Ten exceptional early-career scholars will join the College of Arts and Sciences this year as recipients of Klarman Postdoctoral Fellowships, enabling them to pursue leading-edge research in the sciences, social sciences and humanities.
The fourth cohort of Klarman Fellows is the largest since the program’s launch in 2019, thanks to significant additional support from Seth Klarman ’79 and Beth Schultz Klarman and includes scholars investigating quantum phases of two-dimensional materials, mechanisms of social mobility, housing politics of metro areas, and gaps between neuro cognition and artificial intelligence, among other critical topics.
“The Klarman Postdoctoral Fellowships program is exceeding our hopes, sparking collaborative research and advancing Cornell as a center for inquiry by leading scholars and scientists into the issues that matter most in today’s world,” said President Martha E. Pollack. “I’m looking forward to seeing how these new fellows help drive exploration and discovery across the university.”
“Members of the 2023 cohort are already making waves in their research fields,” said Ray Jayawardhana, the Harold Tanner Dean of the College of Arts and Sciences and Hans A. Bethe Professor, who has led the program’s conception, launch and oversight. “The unconstrained time and generous support provided by the Klarman Fellowships, together with the model of collaboration with Arts and Sciences faculty, will ensure these talented scholars thrive at Cornell and catalyze our intellectual community.”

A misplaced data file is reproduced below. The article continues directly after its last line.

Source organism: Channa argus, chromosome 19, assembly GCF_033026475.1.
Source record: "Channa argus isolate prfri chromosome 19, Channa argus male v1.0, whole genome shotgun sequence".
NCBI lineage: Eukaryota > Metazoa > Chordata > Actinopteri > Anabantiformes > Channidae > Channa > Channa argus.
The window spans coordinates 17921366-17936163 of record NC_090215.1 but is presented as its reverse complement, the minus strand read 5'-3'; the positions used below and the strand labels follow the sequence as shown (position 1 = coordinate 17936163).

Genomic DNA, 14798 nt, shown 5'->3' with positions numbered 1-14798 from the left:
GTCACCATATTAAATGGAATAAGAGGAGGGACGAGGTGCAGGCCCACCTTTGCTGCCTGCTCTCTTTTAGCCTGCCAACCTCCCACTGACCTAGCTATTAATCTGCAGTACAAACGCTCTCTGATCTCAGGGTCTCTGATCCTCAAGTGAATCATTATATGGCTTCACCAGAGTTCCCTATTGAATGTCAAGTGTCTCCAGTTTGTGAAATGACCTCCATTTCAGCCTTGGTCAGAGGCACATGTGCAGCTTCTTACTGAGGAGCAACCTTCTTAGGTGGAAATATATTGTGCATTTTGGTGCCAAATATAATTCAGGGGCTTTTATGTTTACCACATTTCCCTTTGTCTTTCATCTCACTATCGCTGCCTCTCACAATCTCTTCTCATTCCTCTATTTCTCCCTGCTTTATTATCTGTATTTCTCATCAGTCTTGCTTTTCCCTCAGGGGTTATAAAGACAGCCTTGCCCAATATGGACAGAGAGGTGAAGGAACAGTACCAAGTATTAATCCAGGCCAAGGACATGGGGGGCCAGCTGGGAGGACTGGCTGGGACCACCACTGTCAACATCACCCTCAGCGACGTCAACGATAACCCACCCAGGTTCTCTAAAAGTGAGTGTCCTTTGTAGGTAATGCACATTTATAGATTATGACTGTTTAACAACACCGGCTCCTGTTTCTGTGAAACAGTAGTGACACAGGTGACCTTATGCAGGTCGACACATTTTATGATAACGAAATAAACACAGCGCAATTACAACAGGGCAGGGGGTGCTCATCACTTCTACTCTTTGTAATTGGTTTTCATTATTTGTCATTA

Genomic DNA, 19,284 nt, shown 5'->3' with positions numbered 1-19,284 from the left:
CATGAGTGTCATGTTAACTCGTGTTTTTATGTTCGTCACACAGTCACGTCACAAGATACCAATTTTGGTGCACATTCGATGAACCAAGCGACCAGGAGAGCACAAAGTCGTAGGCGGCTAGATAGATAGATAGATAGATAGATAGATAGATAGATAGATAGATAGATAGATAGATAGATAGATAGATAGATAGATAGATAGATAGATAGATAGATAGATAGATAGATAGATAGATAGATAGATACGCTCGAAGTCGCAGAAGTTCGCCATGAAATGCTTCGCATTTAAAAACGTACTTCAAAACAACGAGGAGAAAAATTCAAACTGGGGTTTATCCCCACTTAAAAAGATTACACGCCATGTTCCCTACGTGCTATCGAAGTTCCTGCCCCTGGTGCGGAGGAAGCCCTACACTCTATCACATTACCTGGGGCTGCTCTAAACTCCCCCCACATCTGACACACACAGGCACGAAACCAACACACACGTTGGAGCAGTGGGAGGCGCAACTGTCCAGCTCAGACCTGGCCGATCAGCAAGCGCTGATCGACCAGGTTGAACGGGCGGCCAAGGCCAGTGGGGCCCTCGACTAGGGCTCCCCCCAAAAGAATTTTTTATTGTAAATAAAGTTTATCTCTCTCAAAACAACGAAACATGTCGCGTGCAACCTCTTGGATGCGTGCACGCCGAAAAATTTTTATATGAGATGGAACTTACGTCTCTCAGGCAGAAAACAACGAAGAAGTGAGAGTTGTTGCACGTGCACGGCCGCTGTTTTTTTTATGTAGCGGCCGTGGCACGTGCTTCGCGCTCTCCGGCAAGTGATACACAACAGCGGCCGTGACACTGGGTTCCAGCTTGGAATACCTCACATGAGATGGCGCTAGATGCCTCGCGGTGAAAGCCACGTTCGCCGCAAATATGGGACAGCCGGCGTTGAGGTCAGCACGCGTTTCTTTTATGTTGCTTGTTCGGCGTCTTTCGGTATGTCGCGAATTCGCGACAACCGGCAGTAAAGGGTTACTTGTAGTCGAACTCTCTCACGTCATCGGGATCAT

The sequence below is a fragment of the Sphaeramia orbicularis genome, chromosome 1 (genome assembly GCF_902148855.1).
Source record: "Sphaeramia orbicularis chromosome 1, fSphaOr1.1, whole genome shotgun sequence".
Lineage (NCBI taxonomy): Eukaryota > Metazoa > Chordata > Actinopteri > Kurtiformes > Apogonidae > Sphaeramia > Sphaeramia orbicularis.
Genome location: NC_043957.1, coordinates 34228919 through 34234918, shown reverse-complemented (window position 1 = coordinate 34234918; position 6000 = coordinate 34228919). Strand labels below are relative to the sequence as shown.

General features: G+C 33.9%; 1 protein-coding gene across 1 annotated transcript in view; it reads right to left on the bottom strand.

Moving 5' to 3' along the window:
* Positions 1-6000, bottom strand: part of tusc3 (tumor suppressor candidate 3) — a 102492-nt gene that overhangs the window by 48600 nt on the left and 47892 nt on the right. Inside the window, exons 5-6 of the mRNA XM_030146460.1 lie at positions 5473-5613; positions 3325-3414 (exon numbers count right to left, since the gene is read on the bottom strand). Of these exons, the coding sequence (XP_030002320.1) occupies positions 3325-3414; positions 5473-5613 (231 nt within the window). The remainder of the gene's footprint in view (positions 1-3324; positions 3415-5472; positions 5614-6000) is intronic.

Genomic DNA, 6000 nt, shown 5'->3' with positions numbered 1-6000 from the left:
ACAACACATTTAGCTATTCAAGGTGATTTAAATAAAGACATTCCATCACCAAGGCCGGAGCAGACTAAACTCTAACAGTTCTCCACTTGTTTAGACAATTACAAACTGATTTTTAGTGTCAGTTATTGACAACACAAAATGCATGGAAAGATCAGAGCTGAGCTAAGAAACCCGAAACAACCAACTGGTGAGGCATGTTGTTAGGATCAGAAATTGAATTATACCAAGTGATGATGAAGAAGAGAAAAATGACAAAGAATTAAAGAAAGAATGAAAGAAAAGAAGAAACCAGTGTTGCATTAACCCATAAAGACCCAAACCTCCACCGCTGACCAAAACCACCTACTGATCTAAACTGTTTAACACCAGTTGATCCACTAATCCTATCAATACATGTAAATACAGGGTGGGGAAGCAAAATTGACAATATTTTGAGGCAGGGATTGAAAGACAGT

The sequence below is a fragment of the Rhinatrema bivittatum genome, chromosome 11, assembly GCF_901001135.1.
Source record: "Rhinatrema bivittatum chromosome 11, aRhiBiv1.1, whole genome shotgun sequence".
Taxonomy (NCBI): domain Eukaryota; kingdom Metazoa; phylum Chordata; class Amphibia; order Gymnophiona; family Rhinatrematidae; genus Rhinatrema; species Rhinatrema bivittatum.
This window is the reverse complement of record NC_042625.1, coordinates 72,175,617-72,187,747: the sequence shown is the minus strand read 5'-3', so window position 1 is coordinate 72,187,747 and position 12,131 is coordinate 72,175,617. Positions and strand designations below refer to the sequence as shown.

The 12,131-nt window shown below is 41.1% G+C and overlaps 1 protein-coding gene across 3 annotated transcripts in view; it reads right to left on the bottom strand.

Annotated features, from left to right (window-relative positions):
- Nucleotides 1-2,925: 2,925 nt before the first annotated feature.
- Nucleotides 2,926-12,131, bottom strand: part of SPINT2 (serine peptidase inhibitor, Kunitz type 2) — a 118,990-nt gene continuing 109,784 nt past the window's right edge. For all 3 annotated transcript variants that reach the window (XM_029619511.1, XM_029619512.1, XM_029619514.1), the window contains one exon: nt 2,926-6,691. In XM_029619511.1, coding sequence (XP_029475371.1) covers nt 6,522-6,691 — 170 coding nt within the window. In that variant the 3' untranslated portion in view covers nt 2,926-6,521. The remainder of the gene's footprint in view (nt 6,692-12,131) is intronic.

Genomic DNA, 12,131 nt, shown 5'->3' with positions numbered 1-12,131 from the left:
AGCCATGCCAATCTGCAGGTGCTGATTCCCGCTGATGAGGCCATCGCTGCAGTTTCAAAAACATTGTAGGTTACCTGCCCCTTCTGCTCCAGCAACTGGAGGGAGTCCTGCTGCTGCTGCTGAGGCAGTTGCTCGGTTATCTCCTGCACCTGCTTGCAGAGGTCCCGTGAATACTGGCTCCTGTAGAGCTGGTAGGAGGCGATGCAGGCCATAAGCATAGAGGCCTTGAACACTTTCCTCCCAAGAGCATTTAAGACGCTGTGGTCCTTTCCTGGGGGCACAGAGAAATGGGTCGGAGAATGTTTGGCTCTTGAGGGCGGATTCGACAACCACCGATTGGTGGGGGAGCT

For example, incoming fellow Hongyuan Li and his collaborators have imaged so-called Wigner crystals, electrons forming honeycomb patterns if the conditions are just right, for the first time, resulting in a Nature paper with Li as the first author. All together his papers have been cited more than 1,900 times, a highly unusual record for someone still completing his Ph.D., Jayawardhana said. As a Klarman Fellow, Li will be hosted by Kin Fai Mak, professor of physics (A&S), and Jie Shan, professor of applied and engineering physics (Engineering), world leaders in 2D quantum materials.
“Cornell investigators are conducting breakthrough research into quantum materials,” Jayawardhana said. “Hongyuan Li’s innovative work will align with and benefit from our Radical Collaboration on Quantum Science and Engineering.”
Free of teaching obligations or specific grant constraints, Klarman Fellows can devote themselves to their own research agendas, working with A&S faculty mentors and others. The questions that incoming fellows plan to pursue include: How did America’s progressive cities become unaffordable for many? Why can’t AI, despite great progress in the past decade, approach the flexibility and adaptability of even simple brains? And what is “writing?”
Others’ inquiries range from the impacts of public policy on low-income mothers and children to biocatalysis; and from the centrality of contract labor for Asian American literary history to geometric analysis.
Kate Blackwood is a writer for the College of Arts and Sciences.